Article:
Tom Clancy's Splinter Cell: Conviction
Release Date: April 13, 2010
Pros: Mark and Execute never gets old, Co-op is a blast, Variety of ways to approach any situation, Interrogation becomes an interesting break in the action, various weapons and upgrades keep you coming back, Projected Objectives and "Last Known Position" are a nice touch
Cons: Visuals are meh at a few points, upgrades require playing a certain way, relatively short campaign, somewhat easy with Mark and Execute
Splinter Cell has always been high up there in providing really fun, stealthy action and a solid story. The cliffhanger ending of the previous installment, Splinter Cell: Double Agent, left Sam's fate unknown. Conviction was originally announced around 2007, before being scrapped and completely redone. The result is a much more fast-paced action game, where stealth and gun-play are combined for an incredible experience.
This is a Tom Clancy game, so the typical formula for a story is in place. You have big conspiracies, a plot of takeover, and the horde of baddies other people don't realize are bad. The story is all well and good, but it's Sam's involvement that makes it so unique. Taking place immediately after the previous Splinter Cell game, Sam is now a fugitive on the run, looking for answers as to who killed his daughter. Revelations are made along the way along with a few surprises. The truly great moments are the occasional flashbacks in Sam's life that delve further into who he used to be.
Visually the game holds up well enough. Character models prove to be the high point, especially that of Sam who is now equipped with rugged beard abilities. There are even certain segments of the game in broad daylight that prove incredibly detailed. Thankfully, the nightvision has been replaced so you are not looking at things through a green filter most of the time. There are certain textures and surfaces that look a bit dated, but overall there is nothing that will bother you too much.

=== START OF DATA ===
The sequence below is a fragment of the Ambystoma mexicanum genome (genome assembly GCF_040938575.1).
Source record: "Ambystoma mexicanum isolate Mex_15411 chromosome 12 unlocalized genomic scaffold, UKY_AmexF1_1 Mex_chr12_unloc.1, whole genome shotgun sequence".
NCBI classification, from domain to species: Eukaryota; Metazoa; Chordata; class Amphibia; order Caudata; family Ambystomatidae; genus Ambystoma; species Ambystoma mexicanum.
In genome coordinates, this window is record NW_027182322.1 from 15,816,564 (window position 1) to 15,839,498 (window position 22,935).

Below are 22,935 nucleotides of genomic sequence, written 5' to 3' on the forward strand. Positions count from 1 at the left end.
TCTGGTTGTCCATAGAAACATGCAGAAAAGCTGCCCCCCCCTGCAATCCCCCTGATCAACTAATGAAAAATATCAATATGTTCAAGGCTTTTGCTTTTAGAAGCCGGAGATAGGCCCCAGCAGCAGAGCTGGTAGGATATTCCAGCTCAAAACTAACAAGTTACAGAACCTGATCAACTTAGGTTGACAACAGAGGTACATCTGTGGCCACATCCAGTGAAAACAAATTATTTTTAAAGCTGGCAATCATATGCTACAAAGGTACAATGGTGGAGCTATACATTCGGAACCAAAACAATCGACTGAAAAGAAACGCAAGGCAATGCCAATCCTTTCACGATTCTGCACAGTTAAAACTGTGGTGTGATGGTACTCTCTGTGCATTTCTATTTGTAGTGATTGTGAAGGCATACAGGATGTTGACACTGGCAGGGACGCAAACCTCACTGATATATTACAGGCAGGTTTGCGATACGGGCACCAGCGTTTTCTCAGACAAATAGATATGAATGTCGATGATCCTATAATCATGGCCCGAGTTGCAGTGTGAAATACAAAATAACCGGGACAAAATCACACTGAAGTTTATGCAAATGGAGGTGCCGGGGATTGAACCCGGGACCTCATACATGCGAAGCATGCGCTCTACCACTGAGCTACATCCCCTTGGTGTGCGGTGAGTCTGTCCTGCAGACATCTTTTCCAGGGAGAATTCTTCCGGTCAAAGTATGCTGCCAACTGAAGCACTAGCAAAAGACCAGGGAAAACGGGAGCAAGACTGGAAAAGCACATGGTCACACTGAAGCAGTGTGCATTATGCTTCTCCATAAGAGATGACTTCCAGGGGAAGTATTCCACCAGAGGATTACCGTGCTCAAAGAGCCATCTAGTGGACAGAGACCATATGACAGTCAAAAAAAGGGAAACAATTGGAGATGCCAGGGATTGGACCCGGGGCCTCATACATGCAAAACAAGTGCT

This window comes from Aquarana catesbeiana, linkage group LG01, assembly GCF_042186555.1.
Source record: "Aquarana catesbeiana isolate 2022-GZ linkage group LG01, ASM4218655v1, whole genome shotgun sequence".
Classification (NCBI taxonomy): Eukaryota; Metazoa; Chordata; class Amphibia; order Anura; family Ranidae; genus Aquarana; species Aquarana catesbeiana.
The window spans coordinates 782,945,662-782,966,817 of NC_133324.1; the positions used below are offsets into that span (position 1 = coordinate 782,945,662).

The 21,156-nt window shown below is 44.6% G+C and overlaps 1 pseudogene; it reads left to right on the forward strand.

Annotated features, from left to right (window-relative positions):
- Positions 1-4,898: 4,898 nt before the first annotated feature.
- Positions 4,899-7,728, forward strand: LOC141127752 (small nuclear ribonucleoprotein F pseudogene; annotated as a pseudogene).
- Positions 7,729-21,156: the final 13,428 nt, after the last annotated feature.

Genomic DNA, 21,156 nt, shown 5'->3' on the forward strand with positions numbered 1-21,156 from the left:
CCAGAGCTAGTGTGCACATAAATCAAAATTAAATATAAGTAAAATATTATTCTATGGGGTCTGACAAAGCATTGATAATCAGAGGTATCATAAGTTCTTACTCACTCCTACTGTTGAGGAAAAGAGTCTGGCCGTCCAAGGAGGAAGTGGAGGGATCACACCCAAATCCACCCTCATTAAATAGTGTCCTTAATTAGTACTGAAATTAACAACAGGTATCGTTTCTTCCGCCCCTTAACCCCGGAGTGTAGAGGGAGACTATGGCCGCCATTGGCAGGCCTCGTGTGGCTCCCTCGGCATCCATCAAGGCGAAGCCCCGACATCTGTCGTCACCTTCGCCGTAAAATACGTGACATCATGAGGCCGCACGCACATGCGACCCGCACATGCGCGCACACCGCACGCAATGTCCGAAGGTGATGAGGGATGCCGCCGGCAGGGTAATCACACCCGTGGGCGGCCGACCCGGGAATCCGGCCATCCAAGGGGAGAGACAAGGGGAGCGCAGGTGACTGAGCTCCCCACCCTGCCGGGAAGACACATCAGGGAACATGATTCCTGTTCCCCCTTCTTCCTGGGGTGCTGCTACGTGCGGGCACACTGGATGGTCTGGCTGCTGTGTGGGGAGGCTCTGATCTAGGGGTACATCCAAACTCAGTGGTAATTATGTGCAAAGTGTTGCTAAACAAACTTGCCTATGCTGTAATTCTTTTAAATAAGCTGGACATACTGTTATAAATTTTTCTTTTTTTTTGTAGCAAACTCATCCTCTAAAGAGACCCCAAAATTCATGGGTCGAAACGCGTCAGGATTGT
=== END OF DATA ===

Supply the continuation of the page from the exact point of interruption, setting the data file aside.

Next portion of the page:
The voice acting once again delivers, with Michael Ironside behind the voice of Sam Fischer with a much darker tone. Without spoilers a few past supporting cast also return to lend their voice, each on-par with Ironside in delivering believable performances. The music adapts to the situation well, heightening upon discovery and smoothing out as you creep through the shadows.
The typical Splinter Cell player may be surprised by the turn in gameplay. Much like Mass Effect 2's direction, the slower gameplay has been shifted to a much more fast paced experience. Gone are the lockpicking segments and continual moving of bodies to a better location, replaced with seamless transition and precise executions. The game still maintains its stealth elements, but with the large variety of weaponry available it almost encourages you to break away from being completely sneaky and go in loud. This allows you to approach any situation to your own preference: Stealthy take downs or go in guns blazing.
The most distinct addition to gameplay is the "Mark and Execute". This feature allows you to plan ahead and take out targets with a single button. This never gets old, as it is ultimately satisfying to drop on top of a dude in the middle of the room, and take out three of his buddies in less than 10 seconds with just the push of a button. This is not readily available, as you must execute a melee kill in order to get the ability to execute. While this prerequisite can be challenging at times, this does give you an "Easy" button. Sure taking out a group of dudes with one button is awesome, but the challenge of the single player is a little lost.